Our Olympic high jumper going for gold and God

‘We are supporting her in prayer and love,’ says her church pastor

Nicola McDermott is fast becoming a household name. At age 24, McDermott is a key Olympic medal hope for Australia, as one of the best women high jumpers in the world.

She was named among the top 10 “Aussie athletes to look out for at Tokyo Olympics“. She’s appeared on popular TV shows Channel 10’s Have You Been Paying Attention and FOX Sports’ The Back Page. And in the last few months, her face has graced the pages of most major news sites.

McDermott has gained such attention because she has achieved what no other Australian woman ever has. She was the first to break the two-metre barrier. Prior to this record-breaking jump, the all-time Australian record was 1.99 metres. For comparison, the gold-medal jump at the 2016 Olympics was only 1.97 metres.

McDermott had already qualified for the Tokyo Olympics when she added the icing to this cake by jumping two metres in April this year. Posting on social media about this realisation of her childhood dream, McDermott attributed the achievement to her “unshakeable faith in God”.

Then, just before heading to the Olympics, on July 6, McDermott broke her own long-awaited national record. She cleared the bar at 2.01 metres at the Wanda Diamond League competition in Stockholm, Sweden.

This jump placed her second at this event, behind Ukrainian Yaroslava Mahuchikh’s, who performed the highest jump in the world this year at 2.03 metres. It also ranked McDermott seventh in the world for women’s high jump.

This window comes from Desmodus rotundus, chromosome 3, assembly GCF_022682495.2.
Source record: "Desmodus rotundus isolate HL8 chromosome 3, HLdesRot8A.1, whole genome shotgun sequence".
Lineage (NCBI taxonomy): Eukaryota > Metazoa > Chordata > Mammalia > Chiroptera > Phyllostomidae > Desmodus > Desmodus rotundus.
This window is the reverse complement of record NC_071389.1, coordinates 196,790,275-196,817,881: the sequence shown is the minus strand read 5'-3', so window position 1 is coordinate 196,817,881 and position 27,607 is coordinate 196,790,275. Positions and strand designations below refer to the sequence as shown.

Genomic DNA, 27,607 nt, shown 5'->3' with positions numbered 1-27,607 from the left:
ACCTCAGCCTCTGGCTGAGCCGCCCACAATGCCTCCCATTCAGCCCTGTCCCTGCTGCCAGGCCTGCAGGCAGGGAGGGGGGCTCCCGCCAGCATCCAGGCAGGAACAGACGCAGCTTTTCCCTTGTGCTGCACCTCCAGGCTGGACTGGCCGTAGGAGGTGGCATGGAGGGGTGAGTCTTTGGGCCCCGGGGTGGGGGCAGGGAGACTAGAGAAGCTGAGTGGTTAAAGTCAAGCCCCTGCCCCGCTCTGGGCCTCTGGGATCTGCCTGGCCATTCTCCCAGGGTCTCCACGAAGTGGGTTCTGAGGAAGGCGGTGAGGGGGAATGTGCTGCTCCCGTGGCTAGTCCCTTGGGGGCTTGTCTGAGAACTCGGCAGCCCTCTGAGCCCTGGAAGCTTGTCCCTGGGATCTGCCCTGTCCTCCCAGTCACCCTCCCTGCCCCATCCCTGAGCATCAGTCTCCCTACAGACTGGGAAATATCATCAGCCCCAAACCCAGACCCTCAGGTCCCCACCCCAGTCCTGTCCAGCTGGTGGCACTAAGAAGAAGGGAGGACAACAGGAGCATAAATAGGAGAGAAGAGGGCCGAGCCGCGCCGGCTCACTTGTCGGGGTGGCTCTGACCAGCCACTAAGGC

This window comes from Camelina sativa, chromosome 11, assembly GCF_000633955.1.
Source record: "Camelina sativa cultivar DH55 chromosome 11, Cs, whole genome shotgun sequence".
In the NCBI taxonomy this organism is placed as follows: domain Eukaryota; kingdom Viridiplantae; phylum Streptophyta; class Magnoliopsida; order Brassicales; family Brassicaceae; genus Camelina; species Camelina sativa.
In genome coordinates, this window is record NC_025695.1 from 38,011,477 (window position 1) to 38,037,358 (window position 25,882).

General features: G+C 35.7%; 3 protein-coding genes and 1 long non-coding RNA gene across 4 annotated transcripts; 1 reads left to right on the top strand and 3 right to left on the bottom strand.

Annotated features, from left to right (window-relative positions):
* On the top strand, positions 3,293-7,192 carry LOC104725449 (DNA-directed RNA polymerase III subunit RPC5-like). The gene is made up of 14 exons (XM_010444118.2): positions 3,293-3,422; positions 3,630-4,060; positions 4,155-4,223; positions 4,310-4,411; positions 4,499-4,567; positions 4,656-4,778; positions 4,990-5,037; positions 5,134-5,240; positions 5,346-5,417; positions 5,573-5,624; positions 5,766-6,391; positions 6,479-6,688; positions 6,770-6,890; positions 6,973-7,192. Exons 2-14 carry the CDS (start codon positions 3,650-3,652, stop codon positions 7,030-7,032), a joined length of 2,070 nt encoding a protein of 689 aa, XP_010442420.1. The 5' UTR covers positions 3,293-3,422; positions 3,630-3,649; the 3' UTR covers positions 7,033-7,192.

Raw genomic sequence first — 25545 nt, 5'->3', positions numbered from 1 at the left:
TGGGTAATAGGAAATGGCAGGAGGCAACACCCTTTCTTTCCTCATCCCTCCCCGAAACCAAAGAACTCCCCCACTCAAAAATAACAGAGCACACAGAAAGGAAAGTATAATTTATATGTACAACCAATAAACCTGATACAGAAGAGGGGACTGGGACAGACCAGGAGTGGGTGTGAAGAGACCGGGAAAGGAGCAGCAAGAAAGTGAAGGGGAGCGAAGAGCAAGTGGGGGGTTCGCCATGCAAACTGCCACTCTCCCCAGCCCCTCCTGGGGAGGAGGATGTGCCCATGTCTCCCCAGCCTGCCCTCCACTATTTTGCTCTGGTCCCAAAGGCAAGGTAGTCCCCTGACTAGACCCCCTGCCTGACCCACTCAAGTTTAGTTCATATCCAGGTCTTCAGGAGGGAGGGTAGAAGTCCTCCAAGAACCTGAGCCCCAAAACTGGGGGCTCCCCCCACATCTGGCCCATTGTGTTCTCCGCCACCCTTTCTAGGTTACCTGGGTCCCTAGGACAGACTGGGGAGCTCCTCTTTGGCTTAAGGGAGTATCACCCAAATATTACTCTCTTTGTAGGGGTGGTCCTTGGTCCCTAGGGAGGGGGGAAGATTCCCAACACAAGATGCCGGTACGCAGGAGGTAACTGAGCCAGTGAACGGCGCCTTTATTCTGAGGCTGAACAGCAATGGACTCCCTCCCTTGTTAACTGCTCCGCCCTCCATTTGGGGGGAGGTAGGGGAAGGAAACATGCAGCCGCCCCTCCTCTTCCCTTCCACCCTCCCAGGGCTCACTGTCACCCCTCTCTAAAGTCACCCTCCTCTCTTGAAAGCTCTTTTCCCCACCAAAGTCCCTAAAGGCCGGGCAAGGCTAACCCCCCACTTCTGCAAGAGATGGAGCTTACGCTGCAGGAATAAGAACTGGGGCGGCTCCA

With trademark humility, McDermott again gave the glory for this win to God, posting a Bible verse alongside a video of the event on her Facebook page.

“We believe that God wants her [at the Olympics], and that’s why she’s there,” says Josie Psaila, co-pastor of Connect Church Umina Beach on the Central Coast of NSW, where McDermott has been a congregation member for the past few years.

To Psaila and the rest of her church, McDermott is not only an Olympic athlete but a right-hand woman in ministry.

“She’s served in young adults. She helps me out with kids church. No job is too mundane for her; whatever needs to be done, she gets in there and does it,” Psaila tells Eternity.

When asked to describe McDermott, Psaila gushes, “Oh, she’s awesome! As a person, Nicola is full of joy. She has a strong faith and she’s not afraid to share it. She loves people. She’s great with young adults, but also with all age groups.”

Before McDermott left to go overseas for the Olympics, the church prayed over her, and they are continuing to pray for her in the lead up to the women’s high jump events from August 5-7.

“She’s keeping her faith. She prays with other athletes who are believers …’ – Josie Psaila

“I’ve been personally sending her messages, just checking in on her and seeing how she’s doing while she’s been overseas,” says Psaila.

“She’s extremely busy, so she’s not always answering messages. But she’s keeping her faith. She prays with other athletes who are believers, and she’s training all the time.”